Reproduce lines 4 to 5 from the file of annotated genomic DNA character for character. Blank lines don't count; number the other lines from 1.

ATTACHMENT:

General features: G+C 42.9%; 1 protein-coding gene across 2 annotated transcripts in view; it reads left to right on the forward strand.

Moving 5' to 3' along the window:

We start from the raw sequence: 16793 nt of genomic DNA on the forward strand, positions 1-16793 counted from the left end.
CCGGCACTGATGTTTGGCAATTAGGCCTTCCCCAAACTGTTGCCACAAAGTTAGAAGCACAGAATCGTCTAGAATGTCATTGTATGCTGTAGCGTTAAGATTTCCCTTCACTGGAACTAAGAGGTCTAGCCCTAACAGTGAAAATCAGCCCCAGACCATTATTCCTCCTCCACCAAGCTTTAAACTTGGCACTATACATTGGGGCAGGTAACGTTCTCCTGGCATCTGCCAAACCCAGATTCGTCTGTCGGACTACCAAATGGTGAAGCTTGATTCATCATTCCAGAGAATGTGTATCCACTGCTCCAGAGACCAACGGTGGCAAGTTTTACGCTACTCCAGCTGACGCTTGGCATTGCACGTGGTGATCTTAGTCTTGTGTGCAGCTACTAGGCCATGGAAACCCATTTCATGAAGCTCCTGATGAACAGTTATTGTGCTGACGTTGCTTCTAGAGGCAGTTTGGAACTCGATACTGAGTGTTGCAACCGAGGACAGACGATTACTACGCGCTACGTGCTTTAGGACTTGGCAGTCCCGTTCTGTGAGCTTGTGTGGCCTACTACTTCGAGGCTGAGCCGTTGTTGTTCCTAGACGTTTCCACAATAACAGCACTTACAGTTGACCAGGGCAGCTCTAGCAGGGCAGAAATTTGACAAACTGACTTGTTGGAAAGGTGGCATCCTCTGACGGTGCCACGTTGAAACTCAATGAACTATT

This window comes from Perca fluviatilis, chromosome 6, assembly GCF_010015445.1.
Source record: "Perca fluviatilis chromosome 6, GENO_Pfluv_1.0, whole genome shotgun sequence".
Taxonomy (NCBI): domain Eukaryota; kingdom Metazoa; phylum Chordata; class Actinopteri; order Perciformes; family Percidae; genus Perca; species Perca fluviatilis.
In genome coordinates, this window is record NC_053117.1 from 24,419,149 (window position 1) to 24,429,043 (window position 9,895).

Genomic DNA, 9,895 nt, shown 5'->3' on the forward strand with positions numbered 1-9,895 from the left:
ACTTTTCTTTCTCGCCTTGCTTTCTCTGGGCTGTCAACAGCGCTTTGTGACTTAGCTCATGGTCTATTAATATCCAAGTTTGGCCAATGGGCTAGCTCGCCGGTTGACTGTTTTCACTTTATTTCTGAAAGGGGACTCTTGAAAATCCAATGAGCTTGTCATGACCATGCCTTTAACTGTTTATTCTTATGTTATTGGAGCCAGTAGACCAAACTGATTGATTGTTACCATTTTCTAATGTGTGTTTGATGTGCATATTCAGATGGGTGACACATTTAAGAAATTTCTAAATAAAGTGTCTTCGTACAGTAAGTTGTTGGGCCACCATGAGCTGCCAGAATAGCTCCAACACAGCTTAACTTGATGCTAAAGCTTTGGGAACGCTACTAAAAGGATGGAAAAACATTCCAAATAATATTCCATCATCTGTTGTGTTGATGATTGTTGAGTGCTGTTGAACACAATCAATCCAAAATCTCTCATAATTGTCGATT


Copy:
CCGGCACTGATGTTTGGCAATTAGGCCTTCCCCAAACTGTTGCCACAAAGTTAGAAGCACAGAATCGTCTAGAATGTCATTGTATGCTGTAGCGTTAAGATTTCCCTTCACTGGAACTAAGAGGTCTAGCCCTAACAGTGAAAATCAGCCCCAGACCATTATTCCTCCTCCACCAAGCTTTAAACTTGGCACTATACATTGGGGCAGGTAACGTTCTCCTGGCATCTGCCAAACCCAGATTCGTCTGTCGGACTACCAAATGGTGAAGCTTGATTCATCATTCCAGAGAATGTGTATCCACTGCTCCAGAGACCAACGGTGGCAAGTTTTACGCTACTCCAGCTGACGCTTGGCATTGCACGTGGTGATCTTAGTCTTGTGTGCAGCTACTAGGCCATGGAAACCCATTTCATGAAGCTCCTGATGAACAGTTATTGTGCTGACGTTGCTTCTAGAGGCAGTTTGGAACTCGATACTGAGTGTTGCAACCGAGGACAGACGATTACTACGCGCTACGTGCTTTAGGACTTGGCAGTCCCGTTCTGTGAGCTTGTGTGGCCTACTACTTCGAGGCTGAGCCGTTGTTGTTCCTAGACGTTTCCACAATAACAGCACTTACAGTTGACCAGGGCAGCTCTAGCAGGGCAGAAATTTGACAAACTGACTTGTTGGAAAGGTGGCATCCTCTGACGGTGCCACGTTGAAACTCAATGAACTATT

This window comes from Perca fluviatilis, chromosome 6, assembly GCF_010015445.1.